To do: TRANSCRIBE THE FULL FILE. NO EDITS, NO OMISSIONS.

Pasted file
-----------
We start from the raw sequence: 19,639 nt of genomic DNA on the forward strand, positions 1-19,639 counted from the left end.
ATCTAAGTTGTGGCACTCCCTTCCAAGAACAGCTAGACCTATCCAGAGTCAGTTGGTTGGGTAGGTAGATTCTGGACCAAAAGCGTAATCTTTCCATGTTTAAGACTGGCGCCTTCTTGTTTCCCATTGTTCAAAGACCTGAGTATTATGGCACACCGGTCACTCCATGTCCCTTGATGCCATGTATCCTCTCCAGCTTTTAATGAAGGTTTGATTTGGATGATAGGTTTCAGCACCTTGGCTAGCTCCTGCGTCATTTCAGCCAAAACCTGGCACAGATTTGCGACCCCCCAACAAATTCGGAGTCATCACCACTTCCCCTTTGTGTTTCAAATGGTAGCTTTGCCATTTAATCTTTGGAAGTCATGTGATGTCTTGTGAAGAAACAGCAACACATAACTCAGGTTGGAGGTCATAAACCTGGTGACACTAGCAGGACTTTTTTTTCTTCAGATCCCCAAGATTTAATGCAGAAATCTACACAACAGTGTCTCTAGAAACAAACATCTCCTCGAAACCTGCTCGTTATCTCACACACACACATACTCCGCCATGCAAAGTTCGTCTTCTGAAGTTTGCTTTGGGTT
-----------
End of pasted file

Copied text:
We start from the raw sequence: 19,639 nt of genomic DNA on the forward strand, positions 1-19,639 counted from the left end.
ATCTAAGTTGTGGCACTCCCTTCCAAGAACAGCTAGACCTATCCAGAGTCAGTTGGTTGGGTAGGTAGATTCTGGACCAAAAGCGTAATCTTTCCATGTTTAAGACTGGCGCCTTCTTGTTTCCCATTGTTCAAAGACCTGAGTATTATGGCACACCGGTCACTCCATGTCCCTTGATGCCATGTATCCTCTCCAGCTTTTAATGAAGGTTTGATTTGGATGATAGGTTTCAGCACCTTGGCTAGCTCCTGCGTCATTTCAGCCAAAACCTGGCACAGATTTGCGACCCCCCAACAAATTCGGAGTCATCACCACTTCCCCTTTGTGTTTCAAATGGTAGCTTTGCCATTTAATCTTTGGAAGTCATGTGATGTCTTGTGAAGAAACAGCAACACATAACTCAGGTTGGAGGTCATAAACCTGGTGACACTAGCAGGACTTTTTTTTCTTCAGATCCCCAAGATTTAATGCAGAAATCTACACAACAGTGTCTCTAGAAACAAACATCTCCTCGAAACCTGCTCGTTATCTCACACACACACATACTCCGCCATGCAAAGTTCGTCTTCTGAAGTTTGCTTTGGGTT